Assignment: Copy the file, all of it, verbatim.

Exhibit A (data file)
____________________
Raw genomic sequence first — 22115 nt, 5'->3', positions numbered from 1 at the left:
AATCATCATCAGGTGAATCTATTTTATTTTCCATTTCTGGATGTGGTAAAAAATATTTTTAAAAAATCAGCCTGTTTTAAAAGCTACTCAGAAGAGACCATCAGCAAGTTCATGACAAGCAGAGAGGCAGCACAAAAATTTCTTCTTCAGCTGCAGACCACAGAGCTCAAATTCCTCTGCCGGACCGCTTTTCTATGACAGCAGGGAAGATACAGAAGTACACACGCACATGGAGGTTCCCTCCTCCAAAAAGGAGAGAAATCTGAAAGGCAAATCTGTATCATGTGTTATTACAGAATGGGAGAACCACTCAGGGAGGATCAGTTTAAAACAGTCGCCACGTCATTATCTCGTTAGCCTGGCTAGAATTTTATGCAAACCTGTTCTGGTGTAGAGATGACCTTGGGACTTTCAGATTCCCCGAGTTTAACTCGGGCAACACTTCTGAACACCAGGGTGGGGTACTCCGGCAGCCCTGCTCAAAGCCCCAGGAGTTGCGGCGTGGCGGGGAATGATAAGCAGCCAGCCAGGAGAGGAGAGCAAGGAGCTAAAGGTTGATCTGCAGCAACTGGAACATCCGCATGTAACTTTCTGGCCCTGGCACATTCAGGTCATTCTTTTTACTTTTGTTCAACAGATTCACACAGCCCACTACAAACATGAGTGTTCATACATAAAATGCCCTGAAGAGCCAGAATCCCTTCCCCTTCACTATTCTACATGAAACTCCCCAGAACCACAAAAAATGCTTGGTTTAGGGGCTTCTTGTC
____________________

Raw genomic sequence first — 22115 nt, 5'->3', positions numbered from 1 at the left:
AATCATCATCAGGTGAATCTATTTTATTTTCCATTTCTGGATGTGGTAAAAAATATTTTTAAAAAATCAGCCTGTTTTAAAAGCTACTCAGAAGAGACCATCAGCAAGTTCATGACAAGCAGAGAGGCAGCACAAAAATTTCTTCTTCAGCTGCAGACCACAGAGCTCAAATTCCTCTGCCGGACCGCTTTTCTATGACAGCAGGGAAGATACAGAAGTACACACGCACATGGAGGTTCCCTCCTCCAAAAAGGAGAGAAATCTGAAAGGCAAATCTGTATCATGTGTTATTACAGAATGGGAGAACCACTCAGGGAGGATCAGTTTAAAACAGTCGCCACGTCATTATCTCGTTAGCCTGGCTAGAATTTTATGCAAACCTGTTCTGGTGTAGAGATGACCTTGGGACTTTCAGATTCCCCGAGTTTAACTCGGGCAACACTTCTGAACACCAGGGTGGGGTACTCCGGCAGCCCTGCTCAAAGCCCCAGGAGTTGCGGCGTGGCGGGGAATGATAAGCAGCCAGCCAGGAGAGGAGAGCAAGGAGCTAAAGGTTGATCTGCAGCAACTGGAACATCCGCATGTAACTTTCTGGCCCTGGCACATTCAGGTCATTCTTTTTACTTTTGTTCAACAGATTCACACAGCCCACTACAAACATGAGTGTTCATACATAAAATGCCCTGAAGAGCCAGAATCCCTTCCCCTTCACTATTCTACATGAAACTCCCCAGAACCACAAAAAATGCTTGGTTTAGGGGCTTCTTGTC